Comedian Hasan Minhaj has responded to The New Yorker’s article that scrutinized fabrications within his stand-up routines, acknowledging embellishments, issuing his rebuttal and an apology to those feeling “betrayed.”
Made-up stories: In a 21-minute video released on Thursday, the 38-year-old comic directly addresses claims made in the Sept. 15 piece by Clare Malone, accusing The New Yorker of publishing a “needlessly misleading” article about him.
“With everything that’s happening in the world, I’m aware even talking about this now feels so trivial,” notes Minhaj in the video. “But being accused of ‘faking racism’ is not trivial. It’s very serious, and it demands an explanation… I want to answer the biggest question that’s probably on your mind: Is Hasan Minhaj secretly a psycho? Underneath all that pomade, is Hasan Minhaj just a con artist who uses fake racism and Islamophobia to advance his career? Because after reading that article, I would also think that.”
Minhaj’s defense: Minhaj goes on to defend his artistic choices, citing the need to emphasize broader truths about racism and community threats.
“I took a beat before responding because, like you, I have been paralyzed by the news coming out of the Middle East, and I have been processing all the criticism that has come my way. And I just want to say to anyone who felt betrayed or hurt by my stand-up, I am sorry. I made artistic choices to express myself and drive home larger issues affecting me and my community, and I feel horrible that I let people down.”
In a statement to The Hollywood Reporter
, Minhaj explained that he made the video to “give people the context and materials I provided The New Yorker” because there were “omissions and factual errors in The New Yorker article that misrepresented my life story.”
Specific Incidents: Minhaj then proceeds to explain how his interview with The New Yorker was misconstrued, providing recordings as evidence.
Among the several fabrications highlighted in the article is an anecdote involving Minhaj’s high school prom, where he described a rejection by his date’s mother at her doorstep. Minhaj admitted that the encounter at the doorstep did not happen as he portrayed but insisted the essence of the rejection based on race was genuine.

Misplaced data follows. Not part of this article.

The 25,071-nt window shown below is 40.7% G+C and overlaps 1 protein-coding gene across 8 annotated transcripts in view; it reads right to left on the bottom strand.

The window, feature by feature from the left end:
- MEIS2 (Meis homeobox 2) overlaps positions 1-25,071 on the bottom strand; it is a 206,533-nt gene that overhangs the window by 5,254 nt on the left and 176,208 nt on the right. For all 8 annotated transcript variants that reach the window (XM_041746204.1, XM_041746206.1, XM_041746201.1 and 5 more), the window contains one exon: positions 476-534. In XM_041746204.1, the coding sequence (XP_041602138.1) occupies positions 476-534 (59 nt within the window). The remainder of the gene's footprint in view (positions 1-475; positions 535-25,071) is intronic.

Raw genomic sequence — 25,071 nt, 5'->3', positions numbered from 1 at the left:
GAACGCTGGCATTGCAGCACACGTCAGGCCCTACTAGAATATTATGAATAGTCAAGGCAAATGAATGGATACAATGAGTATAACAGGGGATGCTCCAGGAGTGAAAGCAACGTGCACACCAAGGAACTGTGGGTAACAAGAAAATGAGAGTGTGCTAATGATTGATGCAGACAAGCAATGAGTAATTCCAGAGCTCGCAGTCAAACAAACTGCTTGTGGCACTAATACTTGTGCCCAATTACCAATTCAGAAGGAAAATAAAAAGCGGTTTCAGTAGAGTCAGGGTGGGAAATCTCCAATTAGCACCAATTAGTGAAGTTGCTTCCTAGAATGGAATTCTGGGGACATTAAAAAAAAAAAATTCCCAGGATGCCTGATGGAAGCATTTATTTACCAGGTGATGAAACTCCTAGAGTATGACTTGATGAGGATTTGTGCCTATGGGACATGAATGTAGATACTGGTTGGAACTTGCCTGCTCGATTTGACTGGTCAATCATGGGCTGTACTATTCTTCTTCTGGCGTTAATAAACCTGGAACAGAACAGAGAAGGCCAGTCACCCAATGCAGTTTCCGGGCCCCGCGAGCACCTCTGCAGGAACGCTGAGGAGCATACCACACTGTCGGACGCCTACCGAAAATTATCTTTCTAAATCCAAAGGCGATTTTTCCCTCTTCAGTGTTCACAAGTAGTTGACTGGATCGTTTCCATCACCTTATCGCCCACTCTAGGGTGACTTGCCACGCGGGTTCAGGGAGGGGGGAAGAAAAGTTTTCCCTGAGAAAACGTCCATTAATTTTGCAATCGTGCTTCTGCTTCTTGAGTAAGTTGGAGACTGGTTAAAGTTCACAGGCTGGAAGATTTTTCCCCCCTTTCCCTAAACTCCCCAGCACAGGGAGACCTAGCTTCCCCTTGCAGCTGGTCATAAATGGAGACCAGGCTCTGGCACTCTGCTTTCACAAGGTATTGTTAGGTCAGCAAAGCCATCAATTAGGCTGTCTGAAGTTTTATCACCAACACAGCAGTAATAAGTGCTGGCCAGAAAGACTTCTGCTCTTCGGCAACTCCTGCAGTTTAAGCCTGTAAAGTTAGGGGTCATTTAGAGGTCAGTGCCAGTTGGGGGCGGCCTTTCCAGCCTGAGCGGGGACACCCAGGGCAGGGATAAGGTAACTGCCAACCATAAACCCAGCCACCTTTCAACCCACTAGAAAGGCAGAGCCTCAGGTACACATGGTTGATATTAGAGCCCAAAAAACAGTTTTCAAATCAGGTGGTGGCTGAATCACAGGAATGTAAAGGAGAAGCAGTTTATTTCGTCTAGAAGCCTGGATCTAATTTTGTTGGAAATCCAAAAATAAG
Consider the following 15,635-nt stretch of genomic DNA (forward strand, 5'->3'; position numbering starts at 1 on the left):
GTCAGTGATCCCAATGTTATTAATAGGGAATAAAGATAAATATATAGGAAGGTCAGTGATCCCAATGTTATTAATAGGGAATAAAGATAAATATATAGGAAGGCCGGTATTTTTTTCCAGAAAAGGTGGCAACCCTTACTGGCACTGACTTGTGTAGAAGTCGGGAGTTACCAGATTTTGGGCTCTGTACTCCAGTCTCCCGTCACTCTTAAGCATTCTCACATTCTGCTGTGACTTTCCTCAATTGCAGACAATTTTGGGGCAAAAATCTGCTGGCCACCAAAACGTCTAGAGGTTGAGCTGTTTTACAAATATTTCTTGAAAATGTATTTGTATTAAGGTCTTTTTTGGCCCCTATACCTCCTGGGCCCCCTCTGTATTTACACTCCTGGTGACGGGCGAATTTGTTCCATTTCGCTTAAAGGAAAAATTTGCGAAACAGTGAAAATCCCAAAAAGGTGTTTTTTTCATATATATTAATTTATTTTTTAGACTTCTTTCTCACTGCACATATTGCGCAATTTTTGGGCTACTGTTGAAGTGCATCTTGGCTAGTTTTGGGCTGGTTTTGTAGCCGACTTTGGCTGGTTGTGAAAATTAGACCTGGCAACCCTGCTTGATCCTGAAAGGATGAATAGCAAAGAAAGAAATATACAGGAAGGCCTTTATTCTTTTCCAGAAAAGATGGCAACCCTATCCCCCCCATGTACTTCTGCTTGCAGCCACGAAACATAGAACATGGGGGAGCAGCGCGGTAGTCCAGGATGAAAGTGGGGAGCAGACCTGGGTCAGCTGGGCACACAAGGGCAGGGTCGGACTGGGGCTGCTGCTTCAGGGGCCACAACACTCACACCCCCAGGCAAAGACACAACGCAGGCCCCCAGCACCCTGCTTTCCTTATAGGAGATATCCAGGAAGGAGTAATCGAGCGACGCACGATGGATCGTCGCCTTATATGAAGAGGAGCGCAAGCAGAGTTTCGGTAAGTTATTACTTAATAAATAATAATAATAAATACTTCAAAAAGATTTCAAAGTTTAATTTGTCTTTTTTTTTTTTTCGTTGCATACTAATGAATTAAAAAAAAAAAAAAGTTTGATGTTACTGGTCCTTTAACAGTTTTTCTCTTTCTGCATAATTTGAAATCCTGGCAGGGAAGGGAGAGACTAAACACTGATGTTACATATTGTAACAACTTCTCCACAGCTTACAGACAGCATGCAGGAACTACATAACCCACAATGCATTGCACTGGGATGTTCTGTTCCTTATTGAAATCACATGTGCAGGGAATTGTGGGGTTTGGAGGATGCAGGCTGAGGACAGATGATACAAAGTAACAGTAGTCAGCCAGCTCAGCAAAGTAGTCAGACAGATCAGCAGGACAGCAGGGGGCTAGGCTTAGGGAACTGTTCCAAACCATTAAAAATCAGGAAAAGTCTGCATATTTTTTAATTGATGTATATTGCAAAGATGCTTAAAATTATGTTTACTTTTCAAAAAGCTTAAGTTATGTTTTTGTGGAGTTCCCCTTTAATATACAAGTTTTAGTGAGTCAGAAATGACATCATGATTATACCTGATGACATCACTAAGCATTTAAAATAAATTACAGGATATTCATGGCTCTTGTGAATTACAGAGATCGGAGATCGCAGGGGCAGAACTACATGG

Another instance revolved around a story in his 2022 stand-up where he claimed to have opened a letter filled with white powder intended for his daughter. Minhaj confirmed the inaccuracy, stating that while the incident with the powder occurred, he did not take his daughter to the hospital as depicted, emphasizing he aimed to convey the fear and shock experienced.
Minhaj also acknowledged embellishing an incident of being slammed against a police car by an FBI informant. He clarified the reality, where he faced harassment during a basketball game, though he intended to encapsulate the feelings of paranoia and tension experienced by Muslims post-9/11 for a broader audience.
Reactions: In response to Minhaj’s video, The New Yorker and Malone took to social media to state that they stand by the article.
“Hasan Minhaj confirms in this video that he selectively presents information and embellishes it to make a point: exactly what we reported. Our piece, which includes Minhaj’s perspective at length, was carefully reported and fact-checked. It is based on interviews with more than twenty people, including former ‘Patriot Act’ and ‘Daily Show’ staffers; members of Minhaj’s security team; and people who have been the subject of his standup work, including the former F.B.I. informant ‘Brother Eric’ and the woman at the center of his prom-rejection story. We stand by our story.”